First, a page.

Ménage à trois, premiere fois

It is possible to read these passages I quoted in my last post, from Moby Dick and Steppenwolf, as social critiques: in fact, how not so? They are positing their speakers in an unmitigated opposition to society, squarely, and for very similar motives: to escape the drudgeries of modern life, Ishmael and Haller take off into their own violent escape routes. Both are ineffective, of course, in pursuing these, so the critique is rather a commentary, and Haller’s is more deeply politically and historically charged. It adds mechanized routine to the worldweariness so strong in Ishmael. To revived Melville and Hesse – add Lovecraft, child of no age: add Lovecraft and see how he stirs the ensemble out of its agreed-on hang to self-irony and destruction, and the combination of the two. Both passages, quoted in the previous post, share in that self-ironic narrative voice that is probing for the audience, almost desperately, at the same time that it tries to repel it, & and all humanity at all.

that it requires a strong moral principle to prevent me from deliberately stepping into the street, and methodically knocking people’s hats off –

Just moments later, Melville’s Ishmael re-invites the reading audience that he had implicitly included in his general regimen of hat-knocking –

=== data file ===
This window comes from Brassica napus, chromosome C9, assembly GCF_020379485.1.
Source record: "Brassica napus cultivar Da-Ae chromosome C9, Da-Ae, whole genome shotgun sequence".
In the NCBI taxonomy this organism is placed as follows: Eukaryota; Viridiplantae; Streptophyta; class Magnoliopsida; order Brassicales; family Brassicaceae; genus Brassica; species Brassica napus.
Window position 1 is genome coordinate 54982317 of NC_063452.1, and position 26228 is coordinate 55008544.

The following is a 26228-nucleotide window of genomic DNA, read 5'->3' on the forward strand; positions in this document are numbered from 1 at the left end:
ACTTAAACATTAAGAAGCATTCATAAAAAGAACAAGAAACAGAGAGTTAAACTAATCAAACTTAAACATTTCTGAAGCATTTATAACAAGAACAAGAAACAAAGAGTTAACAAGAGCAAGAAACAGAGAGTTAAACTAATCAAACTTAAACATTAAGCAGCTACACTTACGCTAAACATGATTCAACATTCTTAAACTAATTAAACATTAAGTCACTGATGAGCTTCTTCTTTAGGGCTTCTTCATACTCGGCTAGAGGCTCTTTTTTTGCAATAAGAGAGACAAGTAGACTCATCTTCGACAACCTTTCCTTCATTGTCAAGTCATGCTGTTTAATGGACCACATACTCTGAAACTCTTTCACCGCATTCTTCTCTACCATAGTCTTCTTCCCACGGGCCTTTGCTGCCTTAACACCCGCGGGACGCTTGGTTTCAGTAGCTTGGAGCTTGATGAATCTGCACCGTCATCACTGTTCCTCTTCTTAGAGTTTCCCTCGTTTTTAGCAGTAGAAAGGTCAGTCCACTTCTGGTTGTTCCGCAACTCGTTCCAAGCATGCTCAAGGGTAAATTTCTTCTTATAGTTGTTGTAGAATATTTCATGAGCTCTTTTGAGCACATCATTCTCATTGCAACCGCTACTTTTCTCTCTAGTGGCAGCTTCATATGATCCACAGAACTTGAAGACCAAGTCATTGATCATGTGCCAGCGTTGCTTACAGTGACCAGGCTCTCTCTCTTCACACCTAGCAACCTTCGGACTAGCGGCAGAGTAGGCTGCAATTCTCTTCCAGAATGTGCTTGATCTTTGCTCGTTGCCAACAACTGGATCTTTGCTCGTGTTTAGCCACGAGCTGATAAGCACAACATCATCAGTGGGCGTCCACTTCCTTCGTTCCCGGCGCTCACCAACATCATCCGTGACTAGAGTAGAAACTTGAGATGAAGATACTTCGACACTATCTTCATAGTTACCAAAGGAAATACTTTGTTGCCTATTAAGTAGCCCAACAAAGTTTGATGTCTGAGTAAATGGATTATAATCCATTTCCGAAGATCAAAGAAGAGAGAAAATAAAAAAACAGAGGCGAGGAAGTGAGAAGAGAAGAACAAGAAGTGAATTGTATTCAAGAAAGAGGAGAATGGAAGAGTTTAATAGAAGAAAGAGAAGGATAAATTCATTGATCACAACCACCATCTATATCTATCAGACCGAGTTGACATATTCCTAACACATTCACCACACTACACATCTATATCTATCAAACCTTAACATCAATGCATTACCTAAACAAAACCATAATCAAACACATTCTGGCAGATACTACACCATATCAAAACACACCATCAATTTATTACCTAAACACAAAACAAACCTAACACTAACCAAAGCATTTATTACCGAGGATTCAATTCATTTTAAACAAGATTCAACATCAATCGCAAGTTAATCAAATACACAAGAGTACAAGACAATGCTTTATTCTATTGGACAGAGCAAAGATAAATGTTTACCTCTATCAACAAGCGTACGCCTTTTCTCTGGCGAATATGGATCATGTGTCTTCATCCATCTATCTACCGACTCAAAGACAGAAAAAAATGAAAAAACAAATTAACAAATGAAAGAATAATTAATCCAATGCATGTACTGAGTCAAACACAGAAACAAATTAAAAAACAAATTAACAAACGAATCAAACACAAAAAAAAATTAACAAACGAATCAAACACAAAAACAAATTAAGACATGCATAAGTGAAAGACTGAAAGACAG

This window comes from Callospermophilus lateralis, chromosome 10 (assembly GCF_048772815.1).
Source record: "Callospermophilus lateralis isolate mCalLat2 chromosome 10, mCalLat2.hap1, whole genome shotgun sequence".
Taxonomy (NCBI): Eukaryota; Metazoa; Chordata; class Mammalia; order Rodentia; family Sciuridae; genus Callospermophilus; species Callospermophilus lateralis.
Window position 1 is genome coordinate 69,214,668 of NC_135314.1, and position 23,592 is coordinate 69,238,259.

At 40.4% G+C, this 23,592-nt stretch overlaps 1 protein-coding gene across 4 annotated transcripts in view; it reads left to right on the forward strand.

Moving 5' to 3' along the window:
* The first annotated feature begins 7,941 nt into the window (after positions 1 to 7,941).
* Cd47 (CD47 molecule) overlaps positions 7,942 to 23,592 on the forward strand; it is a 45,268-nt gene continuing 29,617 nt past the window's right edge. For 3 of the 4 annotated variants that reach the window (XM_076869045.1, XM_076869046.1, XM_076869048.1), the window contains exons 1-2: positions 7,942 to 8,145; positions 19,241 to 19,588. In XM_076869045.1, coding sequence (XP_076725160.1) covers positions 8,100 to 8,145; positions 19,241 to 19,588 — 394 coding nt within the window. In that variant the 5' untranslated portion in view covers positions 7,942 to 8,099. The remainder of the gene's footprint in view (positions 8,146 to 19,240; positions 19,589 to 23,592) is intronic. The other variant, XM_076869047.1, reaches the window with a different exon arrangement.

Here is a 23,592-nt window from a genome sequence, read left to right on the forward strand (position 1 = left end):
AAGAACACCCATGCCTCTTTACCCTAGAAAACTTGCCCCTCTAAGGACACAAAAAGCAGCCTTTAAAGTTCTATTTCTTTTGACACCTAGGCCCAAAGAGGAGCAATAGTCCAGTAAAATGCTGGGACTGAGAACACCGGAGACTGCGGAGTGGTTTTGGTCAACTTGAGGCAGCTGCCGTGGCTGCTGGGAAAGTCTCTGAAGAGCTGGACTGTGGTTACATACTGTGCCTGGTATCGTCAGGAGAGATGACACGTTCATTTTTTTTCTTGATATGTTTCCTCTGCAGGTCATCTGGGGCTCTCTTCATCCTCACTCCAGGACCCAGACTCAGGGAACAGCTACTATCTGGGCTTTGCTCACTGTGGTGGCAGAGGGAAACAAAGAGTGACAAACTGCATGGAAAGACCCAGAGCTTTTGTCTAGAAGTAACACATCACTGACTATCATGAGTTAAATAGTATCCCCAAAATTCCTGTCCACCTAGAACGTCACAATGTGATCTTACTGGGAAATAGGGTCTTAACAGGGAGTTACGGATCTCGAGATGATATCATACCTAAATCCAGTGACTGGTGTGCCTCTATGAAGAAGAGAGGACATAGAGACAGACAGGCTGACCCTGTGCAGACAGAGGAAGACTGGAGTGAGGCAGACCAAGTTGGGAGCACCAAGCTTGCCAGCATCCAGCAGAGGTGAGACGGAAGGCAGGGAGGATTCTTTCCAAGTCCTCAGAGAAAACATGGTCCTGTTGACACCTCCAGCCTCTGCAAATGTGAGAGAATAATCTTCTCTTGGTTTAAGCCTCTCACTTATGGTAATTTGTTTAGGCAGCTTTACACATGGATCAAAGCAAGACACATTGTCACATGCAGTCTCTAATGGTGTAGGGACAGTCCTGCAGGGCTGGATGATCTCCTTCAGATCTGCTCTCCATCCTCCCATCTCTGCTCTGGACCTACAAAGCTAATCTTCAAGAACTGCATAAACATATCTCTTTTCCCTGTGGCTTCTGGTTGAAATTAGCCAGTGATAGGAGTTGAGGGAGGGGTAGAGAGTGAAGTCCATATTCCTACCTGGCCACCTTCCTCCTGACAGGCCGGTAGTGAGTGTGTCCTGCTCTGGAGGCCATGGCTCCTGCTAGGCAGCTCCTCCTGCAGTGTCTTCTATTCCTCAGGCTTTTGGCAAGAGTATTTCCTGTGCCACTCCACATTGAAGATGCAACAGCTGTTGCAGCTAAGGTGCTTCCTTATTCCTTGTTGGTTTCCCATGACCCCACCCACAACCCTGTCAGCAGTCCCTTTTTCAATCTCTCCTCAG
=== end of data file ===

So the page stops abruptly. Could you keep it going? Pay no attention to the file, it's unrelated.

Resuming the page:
There now is your insular city of the Manhattoes, belted round by wharves as Indian isles by coral reefs – commerce surrounds it with her surf. Right and left, the streets take you waterward. Its extreme down-town is the battery, where that noble mole is washed by waves, and cooled by breezes, which a few hours previous were out of sight of land. Look at the crowds of water-gazers there. (my emphasis)

And so on. Out goes the romantic violence-fantasy, in comes the (disciplined) narrative and with it the readers. From the second paragraph onward, they are re-admitted, re-addressed in an immediate way. The steppenwolf’s ennui du monde seems a little more self-centered, in contrast, presumably because his narration is processed within a personal log-record of some kind, “For Madmen only”: nevertheless he is far from unraveling a monologue, but instead includes narrative gimmicks as, for example, sustained dialog sequences in exposition of himself and his partners in dialog.

Both protagonists envision the(ir) end, both enroll the audience in their telling of it and take them all the way through it: the end, not necessarily in an apocalyptic sense (though in Moby Dick it is as much as that), is a shared experience.


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